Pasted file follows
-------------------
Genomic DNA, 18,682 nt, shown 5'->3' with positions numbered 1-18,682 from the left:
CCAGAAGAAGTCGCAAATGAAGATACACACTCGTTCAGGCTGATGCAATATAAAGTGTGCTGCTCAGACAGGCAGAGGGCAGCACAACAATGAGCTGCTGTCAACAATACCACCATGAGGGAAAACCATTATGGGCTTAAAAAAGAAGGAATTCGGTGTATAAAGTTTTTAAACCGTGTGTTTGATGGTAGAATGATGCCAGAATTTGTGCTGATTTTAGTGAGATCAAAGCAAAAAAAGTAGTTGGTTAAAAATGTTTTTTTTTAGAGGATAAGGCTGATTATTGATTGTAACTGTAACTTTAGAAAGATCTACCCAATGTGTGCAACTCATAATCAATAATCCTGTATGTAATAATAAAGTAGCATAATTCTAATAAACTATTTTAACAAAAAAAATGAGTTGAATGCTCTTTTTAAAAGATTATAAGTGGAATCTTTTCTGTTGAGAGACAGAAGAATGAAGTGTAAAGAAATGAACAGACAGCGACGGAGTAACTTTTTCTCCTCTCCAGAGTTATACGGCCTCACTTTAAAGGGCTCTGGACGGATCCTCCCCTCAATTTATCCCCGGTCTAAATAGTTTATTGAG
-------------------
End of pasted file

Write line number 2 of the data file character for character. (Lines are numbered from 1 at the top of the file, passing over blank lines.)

CCAGAAGAAGTCGCAAATGAAGATACACACTCGTTCAGGCTGATGCAATATAAAGTGTGCTGCTCAGACAGGCAGAGGGCAGCACAACAATGAGCTGCTGTCAACAATACCACCATGAGGGAAAACCATTATGGGCTTAAAAAAGAAGGAATTCGGTGTATAAAGTTTTTAAACCGTGTGTTTGATGGTAGAATGATGCCAGAATTTGTGCTGATTTTAGTGAGATCAAAGCAAAAAAAGTAGTTGGTTAAAAATGTTTTTTTTTAGAGGATAAGGCTGATTATTGATTGTAACTGTAACTTTAGAAAGATCTACCCAATGTGTGCAACTCATAATCAATAATCCTGTATGTAATAATAAAGTAGCATAATTCTAATAAACTATTTTAACAAAAAAAATGAGTTGAATGCTCTTTTTAAAAGATTATAAGTGGAATCTTTTCTGTTGAGAGACAGAAGAATGAAGTGTAAAGAAATGAACAGACAGCGACGGAGTAACTTTTTCTCCTCTCCAGAGTTATACGGCCTCACTTTAAAGGGCTCTGGACGGATCCTCCCCTCAATTTATCCCCGGTCTAAATAGTTTATTGAG